By Fernando Ravsberg
Originally published in Spanish in Cartas desde Cuba
Cuban-American congresswoman, Ileana Ros-Lehtinen (R-FL), surprised many by recently questioning the US justice system when she said it was “extremely disappointing” that the courts had freed one of the 5 Cuban agents, after serving his sentence.
She doesn’t explain what else they could have done, maybe an alternative would have been to send him off to the US Military Base in Guantanamo Bay, where he would have had no legal rights or lawyers to reclaim him, nor would he have been subject to a judicial process..
But it would have been diplomatically incorrect to have done so on the same week that Washington was publishing their list of nations that violate human rights. Every year it highlights the name of Cuba, without mentioning Guantanamo, although that is where the largest number of political prisoners on the island is concentrated.
Secretary of State Kerry didn’t say anything either in spite of the fact that his President opposes the existence of that prison camp and promised to close it down during his first year in office, a time frame long overdue.
The violation of human rights by some does not justify that others do the same. It is absurd that the nation which possesses the most infamous prison in the world, due to the lack of rights offered those detained there, write up a list of violators world wide and not include itself.
But wait, there is more. Beijing also published a report on human rights where the US does appear, accused of “having perpetrated 376 drone attacks in Pakistan and Yemen, killing 929 people, most of whom were civilians, various children among them.”
It is always easier to see the speck in your neighbor’s eye than the log in your own or in the eyes of “friends”. Thus the governments most vehemently denounced in the US report happen to be “enemies” of Washington, while the human rights violators that are “friends” are barely mentioned.
It wasn’t by coincidence that it was in the US where they said that you can protect an “SOB” as long as he’s “our SOB.” The statement is the best example of a double standard used by the international community and a disservice to the struggle for human rights the world over.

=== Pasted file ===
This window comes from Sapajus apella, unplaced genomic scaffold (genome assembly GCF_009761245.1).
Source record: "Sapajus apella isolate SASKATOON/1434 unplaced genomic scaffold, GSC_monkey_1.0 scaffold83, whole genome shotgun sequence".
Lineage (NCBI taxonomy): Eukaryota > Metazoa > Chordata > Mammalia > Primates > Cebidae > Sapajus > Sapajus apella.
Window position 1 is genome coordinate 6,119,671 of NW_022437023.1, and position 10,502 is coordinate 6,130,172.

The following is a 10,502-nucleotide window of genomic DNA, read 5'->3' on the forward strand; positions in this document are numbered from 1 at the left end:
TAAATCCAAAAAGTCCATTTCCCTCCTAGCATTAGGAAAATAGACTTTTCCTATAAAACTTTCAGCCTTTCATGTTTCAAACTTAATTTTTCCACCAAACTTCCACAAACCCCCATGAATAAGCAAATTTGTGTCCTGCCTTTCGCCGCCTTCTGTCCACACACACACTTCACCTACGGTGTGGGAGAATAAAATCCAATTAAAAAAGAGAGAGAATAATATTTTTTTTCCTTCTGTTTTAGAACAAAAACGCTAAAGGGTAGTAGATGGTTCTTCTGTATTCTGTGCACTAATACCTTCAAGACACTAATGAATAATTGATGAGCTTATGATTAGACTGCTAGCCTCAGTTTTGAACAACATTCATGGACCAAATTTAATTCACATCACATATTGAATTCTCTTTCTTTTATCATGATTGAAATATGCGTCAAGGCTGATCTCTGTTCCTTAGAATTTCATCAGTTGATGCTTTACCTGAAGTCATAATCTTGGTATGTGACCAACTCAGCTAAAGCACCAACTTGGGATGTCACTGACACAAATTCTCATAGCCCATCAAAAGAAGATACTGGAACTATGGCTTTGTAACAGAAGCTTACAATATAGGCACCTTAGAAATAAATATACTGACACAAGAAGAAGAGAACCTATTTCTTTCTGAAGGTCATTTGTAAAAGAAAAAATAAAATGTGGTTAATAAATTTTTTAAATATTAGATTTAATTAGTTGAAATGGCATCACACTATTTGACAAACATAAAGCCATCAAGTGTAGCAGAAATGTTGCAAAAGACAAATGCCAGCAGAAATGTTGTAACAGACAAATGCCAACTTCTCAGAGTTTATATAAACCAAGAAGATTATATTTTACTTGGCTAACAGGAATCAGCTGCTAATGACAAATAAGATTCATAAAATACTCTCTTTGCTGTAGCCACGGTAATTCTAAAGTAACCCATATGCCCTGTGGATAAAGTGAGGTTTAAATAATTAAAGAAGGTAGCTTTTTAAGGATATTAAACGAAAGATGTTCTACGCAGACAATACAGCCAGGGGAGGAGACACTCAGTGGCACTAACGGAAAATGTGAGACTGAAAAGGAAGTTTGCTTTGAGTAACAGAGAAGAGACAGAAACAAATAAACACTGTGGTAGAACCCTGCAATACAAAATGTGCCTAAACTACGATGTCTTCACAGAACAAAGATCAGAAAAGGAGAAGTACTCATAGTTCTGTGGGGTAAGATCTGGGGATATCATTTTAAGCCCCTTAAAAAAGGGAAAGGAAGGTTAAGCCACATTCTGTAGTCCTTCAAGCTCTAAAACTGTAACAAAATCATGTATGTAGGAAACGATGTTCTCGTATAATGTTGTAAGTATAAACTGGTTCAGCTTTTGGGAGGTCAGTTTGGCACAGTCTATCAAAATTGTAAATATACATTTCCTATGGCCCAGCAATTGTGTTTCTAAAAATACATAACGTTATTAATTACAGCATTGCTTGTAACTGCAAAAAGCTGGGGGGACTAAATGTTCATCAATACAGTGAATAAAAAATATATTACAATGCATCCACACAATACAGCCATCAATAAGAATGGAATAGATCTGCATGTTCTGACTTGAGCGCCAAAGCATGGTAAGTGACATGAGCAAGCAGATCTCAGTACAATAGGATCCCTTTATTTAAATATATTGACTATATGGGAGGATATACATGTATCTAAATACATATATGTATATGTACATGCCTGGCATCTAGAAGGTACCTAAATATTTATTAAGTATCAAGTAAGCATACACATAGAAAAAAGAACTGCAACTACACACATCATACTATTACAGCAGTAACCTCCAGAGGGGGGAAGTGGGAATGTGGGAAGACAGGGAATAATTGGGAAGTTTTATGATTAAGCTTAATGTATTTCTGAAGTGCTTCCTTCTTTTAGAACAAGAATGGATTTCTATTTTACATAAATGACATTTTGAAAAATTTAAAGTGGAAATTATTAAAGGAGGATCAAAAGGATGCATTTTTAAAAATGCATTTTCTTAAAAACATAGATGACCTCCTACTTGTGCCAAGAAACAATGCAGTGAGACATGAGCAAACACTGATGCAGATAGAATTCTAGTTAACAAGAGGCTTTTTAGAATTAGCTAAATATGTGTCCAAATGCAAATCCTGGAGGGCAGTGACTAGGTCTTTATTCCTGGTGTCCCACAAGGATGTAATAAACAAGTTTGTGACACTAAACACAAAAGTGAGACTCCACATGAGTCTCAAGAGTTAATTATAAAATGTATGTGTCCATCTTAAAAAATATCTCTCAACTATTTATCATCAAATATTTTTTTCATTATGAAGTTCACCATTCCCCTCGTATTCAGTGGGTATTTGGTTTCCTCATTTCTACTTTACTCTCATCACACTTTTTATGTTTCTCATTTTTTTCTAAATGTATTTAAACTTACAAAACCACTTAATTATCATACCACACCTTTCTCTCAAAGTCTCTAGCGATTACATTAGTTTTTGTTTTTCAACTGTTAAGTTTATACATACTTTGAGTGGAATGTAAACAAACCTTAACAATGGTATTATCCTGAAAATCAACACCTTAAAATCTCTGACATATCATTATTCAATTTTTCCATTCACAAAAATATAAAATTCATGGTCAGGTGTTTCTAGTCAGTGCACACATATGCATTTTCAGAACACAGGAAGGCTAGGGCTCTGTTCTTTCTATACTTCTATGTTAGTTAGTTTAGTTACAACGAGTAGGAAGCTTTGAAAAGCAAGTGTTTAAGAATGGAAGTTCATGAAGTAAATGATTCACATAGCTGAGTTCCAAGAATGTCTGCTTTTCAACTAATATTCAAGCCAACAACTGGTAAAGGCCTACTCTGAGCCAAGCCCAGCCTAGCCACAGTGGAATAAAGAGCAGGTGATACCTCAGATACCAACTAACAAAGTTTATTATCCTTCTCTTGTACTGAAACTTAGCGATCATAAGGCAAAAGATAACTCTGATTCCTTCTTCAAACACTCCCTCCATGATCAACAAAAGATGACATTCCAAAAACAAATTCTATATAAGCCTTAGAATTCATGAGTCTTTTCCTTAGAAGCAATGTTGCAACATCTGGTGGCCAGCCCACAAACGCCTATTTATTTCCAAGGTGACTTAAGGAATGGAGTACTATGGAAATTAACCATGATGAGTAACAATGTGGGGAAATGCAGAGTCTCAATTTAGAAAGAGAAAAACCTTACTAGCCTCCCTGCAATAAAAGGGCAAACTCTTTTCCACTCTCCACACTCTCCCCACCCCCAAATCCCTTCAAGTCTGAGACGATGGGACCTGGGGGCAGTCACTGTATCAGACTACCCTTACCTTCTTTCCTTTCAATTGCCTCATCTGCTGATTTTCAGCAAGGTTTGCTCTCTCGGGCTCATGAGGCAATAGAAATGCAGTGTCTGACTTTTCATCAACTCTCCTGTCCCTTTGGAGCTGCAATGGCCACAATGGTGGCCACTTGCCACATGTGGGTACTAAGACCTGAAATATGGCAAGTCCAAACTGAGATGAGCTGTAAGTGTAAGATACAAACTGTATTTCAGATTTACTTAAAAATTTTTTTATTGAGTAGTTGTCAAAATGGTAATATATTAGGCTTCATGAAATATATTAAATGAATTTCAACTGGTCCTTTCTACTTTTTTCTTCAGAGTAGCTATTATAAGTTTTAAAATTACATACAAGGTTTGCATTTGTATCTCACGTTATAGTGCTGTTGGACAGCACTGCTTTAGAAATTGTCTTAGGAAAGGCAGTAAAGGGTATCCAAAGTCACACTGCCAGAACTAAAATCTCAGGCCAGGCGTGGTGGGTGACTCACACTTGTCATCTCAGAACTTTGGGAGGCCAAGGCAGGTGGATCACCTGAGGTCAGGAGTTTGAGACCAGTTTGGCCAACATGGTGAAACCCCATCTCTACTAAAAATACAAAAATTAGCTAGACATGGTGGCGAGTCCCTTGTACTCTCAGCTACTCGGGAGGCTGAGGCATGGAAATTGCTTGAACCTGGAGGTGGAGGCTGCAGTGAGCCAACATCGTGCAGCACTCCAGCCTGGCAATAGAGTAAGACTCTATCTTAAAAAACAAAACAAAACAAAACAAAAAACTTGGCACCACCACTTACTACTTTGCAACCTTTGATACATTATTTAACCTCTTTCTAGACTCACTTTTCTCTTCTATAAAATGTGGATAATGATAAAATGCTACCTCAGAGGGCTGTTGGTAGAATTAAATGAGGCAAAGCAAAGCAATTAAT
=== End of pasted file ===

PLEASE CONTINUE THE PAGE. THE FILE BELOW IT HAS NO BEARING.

Now things are getting more complicated because the Russian Defense Minister announced that his country is negotiating with Cuba the possibility of establishing Russian military bases on the island. In case anyone has any doubts that they are serious, the next day a Russian navy warship anchored in Havana harbor.
The students of the University of Computer Sciences (UCI) must be trembling. What if the Russians were to reclaim their teaching facilities? The current site where the school of higher education resides was previously the Soviet base known as Lourdes, used for spying on US communications.
It will be difficult for Washington to protest a Russian military presence in Cuba when they maintain a base on the island and subject the rest of the world to illegal eavesdropping, including its European and Latin American allies.
Things have gone so far that the EU and Brazil have agreed to lay a submarine telephone cable between the two continents one which the US will not have access to, and thus avoid the temptation of spying on the official communications of other nations.
Some analysts wonder whether the world will return to a new “Cold War” and nobody knows how all this will be framed within the efforts of the Community of Latin American and Caribbean States, CELAC, to turn the region into a “Peace Zone.”
Latin America has been free of nuclear weapons for a long time. This year, at the CELAC summit, it decided that all disputes must be resolved peacefully and in the future may well close foreign military bases to avoid getting involved in other nation´s conflicts.
In Cuba´s case, if Washington were to agree to return the Guantanamo Naval Base it would then have the moral authority needed to demand that Havana not allow the installation of military units of other countries on its territory.
This would then be tantamount to a dream come true for two presidents. It would put an end to the military occupation of Guantanamo, a constant demand made by Raul Castro, and Barack Obama would fulfill his promise of eliminating the prison that has brought the United States so much criticism.
Note: AjiacoMix regrets that this past Thursday marks the first time in seven years that a post from Cartas desde Cuba does not appear on the BBC site.
Political faux pas or was something lost in translation? …